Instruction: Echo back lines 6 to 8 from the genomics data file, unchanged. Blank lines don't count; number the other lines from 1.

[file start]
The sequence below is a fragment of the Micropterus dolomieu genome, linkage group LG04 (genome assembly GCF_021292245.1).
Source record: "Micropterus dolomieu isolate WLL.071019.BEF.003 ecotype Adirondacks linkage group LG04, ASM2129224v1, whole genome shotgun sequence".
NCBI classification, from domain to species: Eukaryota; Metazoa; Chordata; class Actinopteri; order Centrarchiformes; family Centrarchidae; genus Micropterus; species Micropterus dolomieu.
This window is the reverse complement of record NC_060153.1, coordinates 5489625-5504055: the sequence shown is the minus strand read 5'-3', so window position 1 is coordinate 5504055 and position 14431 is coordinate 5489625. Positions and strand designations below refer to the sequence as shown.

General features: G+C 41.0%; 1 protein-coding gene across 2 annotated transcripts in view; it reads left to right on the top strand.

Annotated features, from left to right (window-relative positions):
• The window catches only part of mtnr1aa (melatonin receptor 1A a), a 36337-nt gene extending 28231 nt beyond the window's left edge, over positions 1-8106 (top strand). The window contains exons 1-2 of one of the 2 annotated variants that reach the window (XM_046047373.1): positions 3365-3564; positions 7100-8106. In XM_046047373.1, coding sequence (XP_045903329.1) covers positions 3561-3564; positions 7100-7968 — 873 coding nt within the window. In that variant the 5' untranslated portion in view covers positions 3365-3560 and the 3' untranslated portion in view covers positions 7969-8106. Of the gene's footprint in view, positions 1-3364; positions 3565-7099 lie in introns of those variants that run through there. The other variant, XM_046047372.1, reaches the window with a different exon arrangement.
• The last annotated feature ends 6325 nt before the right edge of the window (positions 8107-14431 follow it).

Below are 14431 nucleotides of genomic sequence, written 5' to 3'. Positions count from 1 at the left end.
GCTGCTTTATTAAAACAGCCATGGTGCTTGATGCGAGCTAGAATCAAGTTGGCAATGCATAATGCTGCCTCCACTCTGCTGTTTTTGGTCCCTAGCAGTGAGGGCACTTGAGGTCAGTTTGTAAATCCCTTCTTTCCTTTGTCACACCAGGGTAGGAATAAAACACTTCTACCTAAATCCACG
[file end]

Annotated features, from left to right (window-relative positions):
• The window catches only part of mtnr1aa (melatonin receptor 1A a), a 36337-nt gene extending 28231 nt beyond the window's left edge, over positions 1-8106 (top strand). The window contains exons 1-2 of one of the 2 annotated variants that reach the window (XM_046047373.1): positions 3365-3564; positions 7100-8106. In XM_046047373.1, coding sequence (XP_045903329.1) covers positions 3561-3564; positions 7100-7968 — 873 coding nt within the window. In that variant the 5' untranslated portion in view covers positions 3365-3560 and the 3' untranslated portion in view covers positions 7969-8106. Of the gene's footprint in view, positions 1-3364; positions 3565-7099 lie in introns of those variants that run through there. The other variant, XM_046047372.1, reaches the window with a different exon arrangement.
• The last annotated feature ends 6325 nt before the right edge of the window (positions 8107-14431 follow it).